I watched the GPB special on Margaret Mitchell the other night. It’s the 75th anniversary of publication of Gone with the Wind this year, and I realized that though I have seen the movie an untold number of times and even own a special edition DVD, I never got around to reading the novel itself. So I downloaded a copy on my Kindle.
The Kindle version is based on a 1996 publication, and has a preface by Pat Conroy. I found it odd at first that what he wrote was designated a preface and not a foreword, as prefaces are generally written by the author of a book and forewords by someone else. But as soon as I’d finished Pat’s overlong and self-absorbed Scarlettine essay, I understood why. The wounds persist for both of us. There were many phrases that were almost ghostly in their similarity to things I’ve written as I’ve sought to reconcile the fragments of self with which many Southerners like me are afflicted, and try as he might, Pat hadn’t seemed to have succeeded in exorcising those demons 15 years ago.
You have to be truly Southern to understand. There is no way to adequately describe in words ancestral grief transferred through marrow, impotent rage denied its object and shared by those who were reared in the post-Civil War South. I’ve often wondered if the hawkishness of today’s Southern attitudes, if the eagerness with which we regularly choose war over compromise reflects the mitochondrial DNA of Scarlett O’Hara. At times it reminds me of the knight in Monty Python’s “Holy Grail,” who, though he has been deprived of his arms and legs and blood is spurting from every wound, continues to taunt his slayer. I am a fan of British humor, but I never found that scene particularly funny.
Don’t be mistaken. I speak from the heart of a girl who wanted to be Scarlett, to have a 17-inch-waist and draw men like magnets with grace and charm, but my body never cooperated and I never learned the art. And I speak, too, from the heart of a girl who sometimes despised the ground Scarlett walked upon.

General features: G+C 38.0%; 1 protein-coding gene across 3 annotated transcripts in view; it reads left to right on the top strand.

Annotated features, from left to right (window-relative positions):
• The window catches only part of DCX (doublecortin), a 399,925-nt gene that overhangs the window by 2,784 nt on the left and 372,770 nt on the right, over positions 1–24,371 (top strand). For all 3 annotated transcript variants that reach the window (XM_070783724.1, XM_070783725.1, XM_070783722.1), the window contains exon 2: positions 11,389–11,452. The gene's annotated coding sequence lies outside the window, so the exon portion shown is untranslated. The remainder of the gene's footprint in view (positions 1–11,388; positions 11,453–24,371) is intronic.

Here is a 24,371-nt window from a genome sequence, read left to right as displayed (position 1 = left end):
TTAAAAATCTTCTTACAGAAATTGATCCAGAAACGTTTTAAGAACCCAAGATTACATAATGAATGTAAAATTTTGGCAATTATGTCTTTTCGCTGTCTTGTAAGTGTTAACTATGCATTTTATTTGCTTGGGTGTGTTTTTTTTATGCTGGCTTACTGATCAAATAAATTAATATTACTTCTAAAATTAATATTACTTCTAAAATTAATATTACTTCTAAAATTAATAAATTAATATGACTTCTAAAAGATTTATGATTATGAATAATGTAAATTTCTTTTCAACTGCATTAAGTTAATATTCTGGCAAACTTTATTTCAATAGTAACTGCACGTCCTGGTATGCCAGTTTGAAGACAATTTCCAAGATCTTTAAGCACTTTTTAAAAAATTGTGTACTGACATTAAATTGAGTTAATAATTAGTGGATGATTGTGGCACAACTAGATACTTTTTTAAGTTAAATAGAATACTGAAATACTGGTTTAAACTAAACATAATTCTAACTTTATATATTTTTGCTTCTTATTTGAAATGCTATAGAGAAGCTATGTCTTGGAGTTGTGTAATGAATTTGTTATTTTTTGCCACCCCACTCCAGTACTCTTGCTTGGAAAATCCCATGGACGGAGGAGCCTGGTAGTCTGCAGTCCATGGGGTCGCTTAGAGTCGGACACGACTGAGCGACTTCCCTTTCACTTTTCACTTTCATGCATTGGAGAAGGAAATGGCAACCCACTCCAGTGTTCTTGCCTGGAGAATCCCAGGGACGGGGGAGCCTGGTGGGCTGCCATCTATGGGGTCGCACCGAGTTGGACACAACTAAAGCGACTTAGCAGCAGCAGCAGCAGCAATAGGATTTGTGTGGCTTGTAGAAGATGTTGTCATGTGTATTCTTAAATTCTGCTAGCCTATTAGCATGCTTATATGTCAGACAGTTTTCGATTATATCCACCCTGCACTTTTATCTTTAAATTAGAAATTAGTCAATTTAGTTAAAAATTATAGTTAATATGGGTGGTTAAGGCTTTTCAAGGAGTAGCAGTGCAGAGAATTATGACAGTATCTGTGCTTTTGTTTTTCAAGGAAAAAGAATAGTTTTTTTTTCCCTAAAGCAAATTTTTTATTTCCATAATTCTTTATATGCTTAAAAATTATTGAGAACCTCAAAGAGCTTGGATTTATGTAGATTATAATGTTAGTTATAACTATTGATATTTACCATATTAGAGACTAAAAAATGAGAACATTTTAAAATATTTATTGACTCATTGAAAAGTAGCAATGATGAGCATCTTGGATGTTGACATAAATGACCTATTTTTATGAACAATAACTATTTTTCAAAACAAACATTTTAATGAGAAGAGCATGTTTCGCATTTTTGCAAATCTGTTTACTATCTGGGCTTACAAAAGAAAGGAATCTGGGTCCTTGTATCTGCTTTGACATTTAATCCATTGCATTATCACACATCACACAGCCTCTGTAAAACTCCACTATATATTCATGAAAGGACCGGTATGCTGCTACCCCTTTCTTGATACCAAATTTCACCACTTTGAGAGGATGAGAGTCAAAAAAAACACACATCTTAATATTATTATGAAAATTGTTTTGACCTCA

I wish that I could claim total joy in the incredible beauty of the red clay of God’s creation, the culture of uniquely Southern art and music, the politeness of “Yes, M’am and No, Sir,” while simultaneously banishing the equally strong images of backs whipped, of nooses hung, of fire hoses wielded by the hands of those whose blood courses through my veins. I wish that I could think of the former without the other rising up from the depths, that I could save the latter to think about on a tomorrow that never comes.
But I can’t. It is the reason To Kill a Mockingbird, which celebrated its 50th anniversary last year, is my favorite of Southern books instead of Margaret Mitchell’s tome. Scarlett had the “gift” of denial. Scout, on the other hand, did not.
Therein lies the chasm between my Southern “selves”—a divide that I, like Pat Conroy, haven’t succeeded in bridging. If you’re a Southerner, you must publicly choose to be one or the other but not both—one cannot be Scarlett and Scout, Rhett and Atticus. And yet, in the end, I think we have to be both to be whole.
As an aspiring author, I used to wonder how a meeting between Peggy Mitchell Marsh and Nelle Harper Lee might have gone, what knowing glances and fireworks might have passed between them had they had a chance to stand in the same room—these two Southern women whose literary triumphs would be both their firsts and their lasts. We will never, of course, know the answer because of a speeding taxi on Peachtree Street in 1949. Funny, though. After watching the documentary, I eased up on Margaret Mitchell a bit. You can’t judge a woman if you haven’t even tried walking in her shoes, which is the very point Atticus Finch makes to his young daughter.
When all is said and done, I will always dream of what it must have been like to walk into a room like Scarlett and have every male head turn, but I will always dream, too, of reconciliation. And if I have to choose one…I know what it will be. In the meantime, I’m off to read Gone with the Wind on my Kindle. And with any luck, this time I’ll see between the lines the struggle of two parts of Margaret Mitchell, and, just as I did when I first read To Kill a Mockingbird, I’ll know I’m not alone.
So here’s to you, Gone with the Wind. Happy Anniversary!
PS. I wrote a novel, too, about a woman looking back 30 years at the events that would change her life forever. It’s different in that the time she looks back to is now, but you’ll find the details vaguely familiar.
Andrew’s Eyes is available on Kindle, coming soon to Nook.com, and may be ordered in print at www.andrewseyes.com.